U Win Tin is a close associate and advisor of Burmese democracy leader Aung San Suu Kyi and is also known as the chief strategist of the opposition party, the National League for Democracy (NLD). Over his lifetime, he spent 19 years in Rangoon’s Insein Prison, most of it in solitary confinement.
On his 80th birthday recently, the Association for the Assistance of Political Prisoners in Burma released Win Tin’s prison memoir, What’s That? A Human Hell. The publication immediately created a buzz in the Burmese dissident and exile communities. Even though I read Burmese slowly and don’t like reading long pieces online, I put aside everything else and read the electronic copy straight through.
Win Tin writes that he spent “more than 7,000 days” in prison, but does not know much about how this notorious institution was run or organized. The authorities often punished Win Tin for his continued activism in prison by throwing him in solitary, or worse in “the center of hell, the dog cells,” where army dogs barked at him “wone wone wone at night and waung waung waung in the daytime.” He used his prison time by trying to live a life with friends, speaking up for common criminals when he needed to, creating a surrogate family, and plumbing the depths of his own psyche and political philosophies.
The person who emerges from his narrative is a crusty, cussed, stubborn old man, who still keeps wearing his blue prison garb even after his release but has refused to compromise on his principles. In the introduction to his prison memoir, he lists his losses: his home, his adopted daughter forced into exile, his teeth from prison beatings, and a testicle because of an operation for a strangulated hernia in a dirty prison hospital cell.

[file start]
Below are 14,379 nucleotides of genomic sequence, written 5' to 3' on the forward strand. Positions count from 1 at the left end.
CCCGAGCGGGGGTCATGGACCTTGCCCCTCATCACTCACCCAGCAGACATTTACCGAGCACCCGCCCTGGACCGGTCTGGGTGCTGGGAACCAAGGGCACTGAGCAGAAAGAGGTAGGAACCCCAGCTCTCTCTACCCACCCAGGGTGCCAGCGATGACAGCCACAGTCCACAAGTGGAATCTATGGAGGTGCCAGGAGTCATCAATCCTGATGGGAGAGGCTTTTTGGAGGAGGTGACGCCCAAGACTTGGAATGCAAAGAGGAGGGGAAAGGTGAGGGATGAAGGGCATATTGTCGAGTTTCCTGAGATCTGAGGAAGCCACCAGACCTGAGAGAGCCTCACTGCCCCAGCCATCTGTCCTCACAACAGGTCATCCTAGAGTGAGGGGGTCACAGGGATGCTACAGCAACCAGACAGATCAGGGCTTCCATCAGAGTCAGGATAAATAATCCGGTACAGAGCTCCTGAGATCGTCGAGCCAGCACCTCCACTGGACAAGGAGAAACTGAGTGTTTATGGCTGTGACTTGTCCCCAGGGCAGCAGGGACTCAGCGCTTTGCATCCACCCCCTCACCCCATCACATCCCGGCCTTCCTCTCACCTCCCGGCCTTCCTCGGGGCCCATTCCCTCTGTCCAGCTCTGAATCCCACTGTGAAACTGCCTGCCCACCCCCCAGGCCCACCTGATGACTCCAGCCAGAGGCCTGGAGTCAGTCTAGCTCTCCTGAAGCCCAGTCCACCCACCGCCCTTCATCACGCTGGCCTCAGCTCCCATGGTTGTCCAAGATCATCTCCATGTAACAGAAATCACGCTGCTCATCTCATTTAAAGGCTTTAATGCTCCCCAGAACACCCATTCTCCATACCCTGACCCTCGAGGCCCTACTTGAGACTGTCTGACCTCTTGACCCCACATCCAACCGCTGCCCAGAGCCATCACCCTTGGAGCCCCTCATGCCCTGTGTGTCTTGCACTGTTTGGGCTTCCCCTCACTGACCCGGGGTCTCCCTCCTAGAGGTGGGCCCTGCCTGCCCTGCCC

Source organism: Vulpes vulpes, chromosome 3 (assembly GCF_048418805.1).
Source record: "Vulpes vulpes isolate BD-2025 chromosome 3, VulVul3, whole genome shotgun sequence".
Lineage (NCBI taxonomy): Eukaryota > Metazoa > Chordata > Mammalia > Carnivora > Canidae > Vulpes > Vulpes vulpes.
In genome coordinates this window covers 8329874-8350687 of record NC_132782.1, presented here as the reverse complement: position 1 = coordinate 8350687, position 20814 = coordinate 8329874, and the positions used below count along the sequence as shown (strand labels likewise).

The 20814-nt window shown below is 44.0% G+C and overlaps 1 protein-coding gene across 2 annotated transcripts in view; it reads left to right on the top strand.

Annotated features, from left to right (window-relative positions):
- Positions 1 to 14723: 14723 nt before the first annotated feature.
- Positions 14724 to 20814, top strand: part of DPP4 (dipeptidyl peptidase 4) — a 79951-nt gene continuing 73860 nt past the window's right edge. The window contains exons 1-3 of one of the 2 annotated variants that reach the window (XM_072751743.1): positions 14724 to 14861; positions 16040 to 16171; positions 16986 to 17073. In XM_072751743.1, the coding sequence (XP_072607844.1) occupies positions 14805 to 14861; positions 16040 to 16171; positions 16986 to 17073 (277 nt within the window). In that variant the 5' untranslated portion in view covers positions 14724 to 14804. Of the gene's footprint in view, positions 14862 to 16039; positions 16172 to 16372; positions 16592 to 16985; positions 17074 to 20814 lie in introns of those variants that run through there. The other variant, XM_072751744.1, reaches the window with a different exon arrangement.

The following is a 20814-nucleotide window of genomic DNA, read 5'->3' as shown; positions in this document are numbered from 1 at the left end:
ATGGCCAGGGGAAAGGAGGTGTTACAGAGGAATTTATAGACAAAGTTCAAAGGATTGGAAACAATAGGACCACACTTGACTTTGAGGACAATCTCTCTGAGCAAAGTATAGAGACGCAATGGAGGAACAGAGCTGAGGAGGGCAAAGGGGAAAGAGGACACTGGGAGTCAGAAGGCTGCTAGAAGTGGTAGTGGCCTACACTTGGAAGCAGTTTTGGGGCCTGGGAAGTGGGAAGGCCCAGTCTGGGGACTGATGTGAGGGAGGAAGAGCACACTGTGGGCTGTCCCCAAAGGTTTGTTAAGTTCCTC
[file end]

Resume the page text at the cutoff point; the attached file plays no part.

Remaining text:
Win Tin is a genius at the shorthand political slogan or survival tactics for prison. For instance, in the mid-1990s, he and his prison colleagues came up with the influential political demand Suu, Hlut, Twe, Hpwe, which form the bases of the NLD’s present demands. Suu stands for “let Suu and all political prisoners go,” Hlut for Hluttaw, or the Burmese parliament, Twe for dialog, and Hpwe for “the freedom to organize.” This slogan remains the key demand of the NLD as it refuses to participate in this year’s government-sponsored elections.
Win Tin doesn’t have much respect for Western analysts’ take on Burma. After reading a Time magazine cover story on Burma in 1994, he became “even more dejected and heavy hearted.” U.S. journalists “have in their heads some rigid beliefs,” he writes, “some scattershot ideas like puffed rice confetti, flying all over the place.”
Win Tin uses the Burmese language in amazing ways. His sentences are full of internal rhymes, literary allusions, prison jargon, synonyms and spoonerisms. The language is at once poetic, witty, rough, rude, scatological and truthful. “In this human hell, this hellish whirlpool, we are still struggling, swimming upstream, downstream,” he writes of his experience in prison.
He won’t be easy to translate. But once someone qualified brings the text out in English, Win Tin’s memoir will rank with the work of other major figures like Russia’s Alexander Solzhenitsyn and South Korea’s Kim Dae Jung.